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The Lower Mekong Initiative Going Strong


Cambodian fishermen move their fishing net from the Mekong River as they catch fish on the outskirts of Phnom Penh.

Multinational effort fosters integrated cooperation and capacity building among Cambodia, Laos, Thailand, and Vietnam.

In late July, U.S. Secretary of State Hillary Clinton and the Foreign Ministers and senior representatives of Cambodia, Laos, Thailand, and Vietnam met in Bali, Indonesia for the 4th Lower Mekong Initiative Ministerial Meeting. The meeting highlighted the growing cooperation among the United States and the countries of the Lower Mekong River basin in key areas of common concern, such as education, environment, public health, and infrastructure.

The Lower Mekong Initiative, or LMI, is a multinational effort initiated by Secretary of State Clinton in 2009 to foster integrated cooperation and capacity building among Cambodia, Laos, Thailand, and Vietnam.

"We began this initiative two years ago to give rise to more frequent and effective cooperation among the Lower Mekong countries and the United States," said Secretary of State Clinton. "We saw many opportunities for effective partnership on issues that impact the people of the region: health, education, infrastructure, environmental protection, water quality, and so much else. And we thought there was value in taking an integrated approach, because all of these issues are connected. If water sources are polluted, health declines; if children are unhealthy, they struggle to learn; if education systems are weak, it affects the success of public health and environmental campaigns. So the initiative reflects the reality of this interconnection," she said.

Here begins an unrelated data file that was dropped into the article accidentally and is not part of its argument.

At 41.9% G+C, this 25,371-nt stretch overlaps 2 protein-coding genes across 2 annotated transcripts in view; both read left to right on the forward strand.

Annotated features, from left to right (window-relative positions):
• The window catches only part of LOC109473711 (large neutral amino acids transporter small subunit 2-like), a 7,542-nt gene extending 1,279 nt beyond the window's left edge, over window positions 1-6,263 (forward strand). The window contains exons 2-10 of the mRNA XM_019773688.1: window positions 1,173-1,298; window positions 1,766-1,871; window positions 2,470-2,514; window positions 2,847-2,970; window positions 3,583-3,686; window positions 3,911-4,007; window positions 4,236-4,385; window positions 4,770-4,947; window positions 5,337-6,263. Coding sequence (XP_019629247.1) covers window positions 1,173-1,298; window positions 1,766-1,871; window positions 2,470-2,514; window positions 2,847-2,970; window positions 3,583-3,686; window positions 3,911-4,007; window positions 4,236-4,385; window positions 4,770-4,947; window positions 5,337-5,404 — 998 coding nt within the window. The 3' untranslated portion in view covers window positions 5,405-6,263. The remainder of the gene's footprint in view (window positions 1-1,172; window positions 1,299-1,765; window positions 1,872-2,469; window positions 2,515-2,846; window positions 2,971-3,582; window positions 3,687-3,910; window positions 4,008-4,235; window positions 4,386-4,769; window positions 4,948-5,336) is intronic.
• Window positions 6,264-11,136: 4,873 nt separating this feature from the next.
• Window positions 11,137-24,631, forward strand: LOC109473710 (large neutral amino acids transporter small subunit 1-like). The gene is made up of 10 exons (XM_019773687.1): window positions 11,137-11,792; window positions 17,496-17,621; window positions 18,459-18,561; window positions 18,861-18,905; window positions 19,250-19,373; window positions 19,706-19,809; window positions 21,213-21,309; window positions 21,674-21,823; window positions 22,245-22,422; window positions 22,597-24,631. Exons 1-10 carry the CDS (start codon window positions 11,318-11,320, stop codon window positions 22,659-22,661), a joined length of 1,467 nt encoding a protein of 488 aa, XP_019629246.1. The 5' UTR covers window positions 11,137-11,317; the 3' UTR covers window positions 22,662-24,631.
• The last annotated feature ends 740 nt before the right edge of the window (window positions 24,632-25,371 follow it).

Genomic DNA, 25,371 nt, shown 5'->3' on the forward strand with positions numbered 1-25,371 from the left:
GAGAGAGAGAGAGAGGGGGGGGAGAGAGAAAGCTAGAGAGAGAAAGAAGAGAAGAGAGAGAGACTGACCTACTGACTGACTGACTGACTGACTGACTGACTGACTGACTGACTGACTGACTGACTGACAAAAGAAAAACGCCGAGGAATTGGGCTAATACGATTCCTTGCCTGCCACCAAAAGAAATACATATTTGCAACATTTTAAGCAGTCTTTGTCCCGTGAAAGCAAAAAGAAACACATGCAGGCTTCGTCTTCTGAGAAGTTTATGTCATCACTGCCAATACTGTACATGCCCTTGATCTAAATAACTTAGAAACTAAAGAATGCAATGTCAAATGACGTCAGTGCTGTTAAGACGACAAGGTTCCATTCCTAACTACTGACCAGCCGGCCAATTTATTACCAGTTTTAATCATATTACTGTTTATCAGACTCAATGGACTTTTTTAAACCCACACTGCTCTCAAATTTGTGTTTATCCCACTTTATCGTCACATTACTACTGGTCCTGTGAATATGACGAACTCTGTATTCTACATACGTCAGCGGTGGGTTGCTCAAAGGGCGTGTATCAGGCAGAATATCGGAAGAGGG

More than 60 million people live in the Lower Mekong Basin, an area of some 606,000 square kilometers. It is the world's largest inland fishery and trans-boundary resource.

The LMI's objective is to develop regional approaches to transnational challenges in the lower Mekong sub-region by fostering greater collaboration and building capacity among Cambodia, Laos, Thailand, and Vietnam. At the Fourth LMI Ministerial Meeting, the five LMI partner countries approved a Concept Paper and Five-Year Plan of Action which will provide vision and guidance for future LMI programs and activities. Already, LMI partner countries are strengthening local and regional capabilities and sharing technical expertise, resources, and comparative advantages. In 2011, the United States will provide $221.25 million in assistance to LMI partner countries in the areas of education, environment, health, and infrastructure.

"The Lower Mekong Initiative reflects the commitment of the United States to the well being of the people and the long-term success of the nations in the Mekong River area," said Secretary of State Clinton. "We support your efforts to build a stronger foundation for prosperity and progress, and we look forward to continuing to work with you as partners and friends for years to come."

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